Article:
Subaru Profits Slip Despite Steady Sales; Self-Betterment and Currency to Blame

Matt Posky
by Matt Posky
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subaru profits slip despite steady sales self betterment and currency to blame

After several years of record growth, a combination of increasing costs and exchange losses forced Subaru’s operating profit to fall by 27 percent in its recently ended fiscal year. No longer Fuji Heavy Industries, and now focusing primarily on automotive product, Subaru Corporation announced its operating income had dipped to $3.69 billion in April. Net income also took a hit, falling by 35 percent to $2.54 billion.

Considering the company finally surpassed the one million annual sales mark for the first time in its history, it is surprising to see the brand faced with anything other than glowing praise. However, improved sales and continued revenue growth doesn’t tell the entire story. Subaru’s European sales declined by 2.6 percent — matching the trend in China and Japan. North America, which accounts for the majority of the brand’s sales, maintained its interest but the overall market has slowed.

“U.S. demand has peaked out,” Subaru CEO Yasuyuki Yoshinaga explained. “The market environment has increasingly become tougher. We will carefully the situation and will take the necessary steps to maintain our sales, including incentives.”

North America was still good to Subaru over the last 12 months, though. Regional sales expanded 14 percent to 721,000 annual vehicles. U.S. sales went from 582,700 to 667,600, while Canadian sales grew to 53,100 from 47,600 the previous year.

So why didn’t Subaru make more money? The yen’s appreciation against the dollar had a lot to do with it. Foreign exchange losses accounted for 143.8 billion yen ($1.29 billion), which is notably massive.

Production costs also played a part — $1.52 billion in all, according to Automotive News. Takata’s defective airbag recall hit Subaru harder than most automakers. The brand has also upped its ante in research and development programs and is spending capital to improve production capacity in both Japan and North America.

Subaru will adjust its current assembly schedule to account for the slowing demand. Still, it expects its global sales volume to continue rising to 1.2 million units over the next fiscal year, with an operating income on par with the current figures — assuming exchange rates stabilize.

[Image: Subaru]

Matt Posky
Matt Posky

Consumer advocate tracking industry trends, regulation, and the bitter-sweet nature of modern automotive tech. Research focused and gut driven.

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  • Slavuta Slavuta on May 09, 2017

    Another day I was sitting at Lexus dealer and we talked about perceptions. Then I said about "Subaru perception". The guy said - "you nailed it!"

  • 1998S90 1998S90 on May 09, 2017

    After reading the headline, I was desperately hoping that warranty costs on the CVT increased so dramatically that Subaru would reintroduce a cog-driven transmission. Wishful thinking...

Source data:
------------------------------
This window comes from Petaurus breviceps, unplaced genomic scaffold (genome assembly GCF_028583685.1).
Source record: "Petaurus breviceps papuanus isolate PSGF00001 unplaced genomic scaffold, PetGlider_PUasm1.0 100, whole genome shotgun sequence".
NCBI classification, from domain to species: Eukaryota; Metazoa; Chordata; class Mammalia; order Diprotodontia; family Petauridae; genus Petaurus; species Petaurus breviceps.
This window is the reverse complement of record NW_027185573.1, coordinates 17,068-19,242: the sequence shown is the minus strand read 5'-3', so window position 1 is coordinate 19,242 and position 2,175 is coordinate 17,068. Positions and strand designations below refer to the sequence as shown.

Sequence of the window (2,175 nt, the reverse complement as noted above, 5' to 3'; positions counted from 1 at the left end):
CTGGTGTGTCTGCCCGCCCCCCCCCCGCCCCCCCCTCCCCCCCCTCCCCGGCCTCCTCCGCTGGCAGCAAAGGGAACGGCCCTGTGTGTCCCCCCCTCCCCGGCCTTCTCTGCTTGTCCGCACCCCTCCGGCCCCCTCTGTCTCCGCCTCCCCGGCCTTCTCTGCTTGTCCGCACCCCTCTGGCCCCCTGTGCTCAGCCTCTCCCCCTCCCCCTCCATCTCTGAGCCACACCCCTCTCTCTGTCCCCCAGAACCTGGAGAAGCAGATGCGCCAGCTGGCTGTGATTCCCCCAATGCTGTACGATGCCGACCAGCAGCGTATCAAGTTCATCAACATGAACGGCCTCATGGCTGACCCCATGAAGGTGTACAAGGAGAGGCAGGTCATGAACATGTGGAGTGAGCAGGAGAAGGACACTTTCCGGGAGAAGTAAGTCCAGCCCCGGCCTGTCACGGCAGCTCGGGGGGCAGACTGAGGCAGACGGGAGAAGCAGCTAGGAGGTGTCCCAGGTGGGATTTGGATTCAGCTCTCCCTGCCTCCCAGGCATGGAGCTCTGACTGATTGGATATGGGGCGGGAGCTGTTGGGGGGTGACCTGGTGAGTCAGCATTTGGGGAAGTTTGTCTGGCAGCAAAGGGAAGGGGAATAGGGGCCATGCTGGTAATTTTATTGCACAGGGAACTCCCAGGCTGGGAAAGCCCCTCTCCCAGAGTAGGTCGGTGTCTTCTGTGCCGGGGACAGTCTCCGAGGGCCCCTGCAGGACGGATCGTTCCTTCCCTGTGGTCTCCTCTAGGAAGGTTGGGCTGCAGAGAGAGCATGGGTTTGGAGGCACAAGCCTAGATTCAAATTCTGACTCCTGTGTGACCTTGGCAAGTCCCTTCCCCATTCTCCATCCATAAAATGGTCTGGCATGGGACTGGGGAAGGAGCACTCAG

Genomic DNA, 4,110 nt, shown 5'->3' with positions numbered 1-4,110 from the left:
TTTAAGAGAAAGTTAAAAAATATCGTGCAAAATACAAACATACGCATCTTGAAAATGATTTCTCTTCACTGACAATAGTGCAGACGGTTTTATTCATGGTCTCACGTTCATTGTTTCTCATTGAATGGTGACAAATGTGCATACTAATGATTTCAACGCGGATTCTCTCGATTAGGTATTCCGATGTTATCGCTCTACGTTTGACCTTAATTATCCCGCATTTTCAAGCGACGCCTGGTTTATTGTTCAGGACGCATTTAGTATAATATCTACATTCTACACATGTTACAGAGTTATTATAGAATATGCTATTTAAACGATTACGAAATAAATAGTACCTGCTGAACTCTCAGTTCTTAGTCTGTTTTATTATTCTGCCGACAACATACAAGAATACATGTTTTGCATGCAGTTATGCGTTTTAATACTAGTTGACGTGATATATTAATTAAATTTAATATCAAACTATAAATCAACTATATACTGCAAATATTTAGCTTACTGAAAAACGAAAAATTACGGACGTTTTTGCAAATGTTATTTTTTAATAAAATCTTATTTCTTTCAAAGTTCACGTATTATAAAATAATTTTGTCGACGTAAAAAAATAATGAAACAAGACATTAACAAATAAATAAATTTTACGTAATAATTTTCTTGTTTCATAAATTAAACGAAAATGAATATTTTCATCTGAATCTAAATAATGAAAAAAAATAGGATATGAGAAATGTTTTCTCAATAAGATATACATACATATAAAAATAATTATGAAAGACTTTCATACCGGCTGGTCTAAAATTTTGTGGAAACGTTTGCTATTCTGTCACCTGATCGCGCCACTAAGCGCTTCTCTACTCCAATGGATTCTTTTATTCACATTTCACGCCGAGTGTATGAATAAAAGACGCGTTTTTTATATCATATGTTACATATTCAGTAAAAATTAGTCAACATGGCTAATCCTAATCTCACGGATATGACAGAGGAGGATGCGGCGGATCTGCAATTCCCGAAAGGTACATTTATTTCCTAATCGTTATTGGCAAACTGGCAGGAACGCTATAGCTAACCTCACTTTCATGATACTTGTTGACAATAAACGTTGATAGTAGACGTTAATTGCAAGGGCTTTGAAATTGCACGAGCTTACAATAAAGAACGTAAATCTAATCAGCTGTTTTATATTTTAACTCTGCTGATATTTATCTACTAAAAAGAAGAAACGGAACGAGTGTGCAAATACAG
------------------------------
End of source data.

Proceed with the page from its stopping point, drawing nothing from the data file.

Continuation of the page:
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    • Sportyaccordy Sportyaccordy on May 10, 2017

      @gtem Depends how long you plan to keep it too. It still surprises me that folks keep cars for 7, 8, 10 years. I'd pull what's left of my hair out from boredom.

  • 28-Cars-Later "But Assemblyman Phil Ting, the San Franciscan Democrat who wrote the electric school bus legislation, says this is all about the health and wellbeing of Golden State residents. In addition to the normal air pollution stemming from exhaust gasses, he believes children are being exposed to additional carcinogens by just being on a diesel bus."Phil is into real estate, he doesn't know jack sh!t about science or medicine and if media were real it would politely remind him his opinions are not qualified... if it were real. Another question if media were real is why is a very experienced real estate advisor and former tax assessor writing legislation on school busses? If you read the rest of his bio after 2014, his expertise seems to be applied but he gets into more and more things he's not qualified to speak to or legislate on - this isn't to say he isn't capable of doing more but just two years ago Communism™ kept reminding me Dr. Fauxi knew more about medicine than I did and I should die or something. So Uncle Phil just gets a pass with his unqualified opinions?Ting began his career as a real estate  financial adviser at  Arthur Andersen and  CBRE. He also previously served as the executive director of the  Asian Law Caucus, as the president of the Bay Area Assessors Association, and on the board of  Equality California. [url=][1][/url][h3][/h3]In 2005, Ting was appointed San Francisco Assessor-Recorder in 2005 by Mayor  Gavin Newsom, becoming San Francisco’s highest-ranking  Chinese-American official at the time. He was then elected to the post in November 2005, garnering 58 percent of the vote.Ting was re-elected Assessor-Recorder in 2006 and 2010During his first term in the Assembly, Ting authored a law that helped set into motion the transformation of Piers 30-32 into what would become  Chase Center the home of the  Golden State Warriors
  • RHD This looks like a lead balloon. You could buy a fantastic classic car for a hundred grand, or a Mercedes depreciationmobile. There isn't much reason to consider this over many other excellent vehicles that cost less. It's probably fast, but nothing else about it is in the least bit outstanding, except for the balance owed on the financing.
  • Jeff A bread van worthy of praise by Tassos.
  • Jeff The car itself is in really good shape and it is worth the money. It has lots of life left in it and can easily go over 200k.
  • IBx1 Awww my first comment got deletedTake your “millennial anti theft device” trope and wake up to the fact that we’re the only ones keeping manuals around.